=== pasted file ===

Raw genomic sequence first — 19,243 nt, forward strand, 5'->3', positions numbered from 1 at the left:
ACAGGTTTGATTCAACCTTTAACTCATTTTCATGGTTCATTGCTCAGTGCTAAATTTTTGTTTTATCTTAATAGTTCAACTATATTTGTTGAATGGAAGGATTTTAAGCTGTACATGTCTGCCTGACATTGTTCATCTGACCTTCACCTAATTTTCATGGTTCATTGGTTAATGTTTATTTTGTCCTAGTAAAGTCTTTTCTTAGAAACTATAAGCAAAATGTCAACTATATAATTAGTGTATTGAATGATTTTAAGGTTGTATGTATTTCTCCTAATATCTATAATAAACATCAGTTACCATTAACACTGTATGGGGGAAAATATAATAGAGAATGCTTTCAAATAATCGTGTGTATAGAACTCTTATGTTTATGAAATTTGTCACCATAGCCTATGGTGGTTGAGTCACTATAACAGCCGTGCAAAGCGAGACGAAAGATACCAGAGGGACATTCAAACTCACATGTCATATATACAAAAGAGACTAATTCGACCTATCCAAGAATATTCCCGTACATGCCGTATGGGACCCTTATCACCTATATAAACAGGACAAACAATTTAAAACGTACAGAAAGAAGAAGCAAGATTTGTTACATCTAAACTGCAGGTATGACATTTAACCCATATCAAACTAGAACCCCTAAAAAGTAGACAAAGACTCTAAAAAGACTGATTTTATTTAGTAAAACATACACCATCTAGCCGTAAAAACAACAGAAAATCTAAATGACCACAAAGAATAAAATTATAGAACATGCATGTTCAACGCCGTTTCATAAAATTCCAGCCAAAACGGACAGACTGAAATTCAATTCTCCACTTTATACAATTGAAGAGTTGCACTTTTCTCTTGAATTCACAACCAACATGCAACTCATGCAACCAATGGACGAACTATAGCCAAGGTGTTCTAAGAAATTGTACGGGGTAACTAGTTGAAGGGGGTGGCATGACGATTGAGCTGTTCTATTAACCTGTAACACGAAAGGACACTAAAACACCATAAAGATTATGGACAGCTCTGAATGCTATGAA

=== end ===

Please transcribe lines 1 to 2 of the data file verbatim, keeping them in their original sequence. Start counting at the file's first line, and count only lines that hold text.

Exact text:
Raw genomic sequence first — 19,243 nt, forward strand, 5'->3', positions numbered from 1 at the left:
ACAGGTTTGATTCAACCTTTAACTCATTTTCATGGTTCATTGCTCAGTGCTAAATTTTTGTTTTATCTTAATAGTTCAACTATATTTGTTGAATGGAAGGATTTTAAGCTGTACATGTCTGCCTGACATTGTTCATCTGACCTTCACCTAATTTTCATGGTTCATTGGTTAATGTTTATTTTGTCCTAGTAAAGTCTTTTCTTAGAAACTATAAGCAAAATGTCAACTATATAATTAGTGTATTGAATGATTTTAAGGTTGTATGTATTTCTCCTAATATCTATAATAAACATCAGTTACCATTAACACTGTATGGGGGAAAATATAATAGAGAATGCTTTCAAATAATCGTGTGTATAGAACTCTTATGTTTATGAAATTTGTCACCATAGCCTATGGTGGTTGAGTCACTATAACAGCCGTGCAAAGCGAGACGAAAGATACCAGAGGGACATTCAAACTCACATGTCATATATACAAAAGAGACTAATTCGACCTATCCAAGAATATTCCCGTACATGCCGTATGGGACCCTTATCACCTATATAAACAGGACAAACAATTTAAAACGTACAGAAAGAAGAAGCAAGATTTGTTACATCTAAACTGCAGGTATGACATTTAACCCATATCAAACTAGAACCCCTAAAAAGTAGACAAAGACTCTAAAAAGACTGATTTTATTTAGTAAAACATACACCATCTAGCCGTAAAAACAACAGAAAATCTAAATGACCACAAAGAATAAAATTATAGAACATGCATGTTCAACGCCGTTTCATAAAATTCCAGCCAAAACGGACAGACTGAAATTCAATTCTCCACTTTATACAATTGAAGAGTTGCACTTTTCTCTTGAATTCACAACCAACATGCAACTCATGCAACCAATGGACGAACTATAGCCAAGGTGTTCTAAGAAATTGTACGGGGTAACTAGTTGAAGGGGGTGGCATGACGATTGAGCTGTTCTATTAACCTGTAACACGAAAGGACACTAAAACACCATAAAGATTATGGACAGCTCTGAATGCTATGAA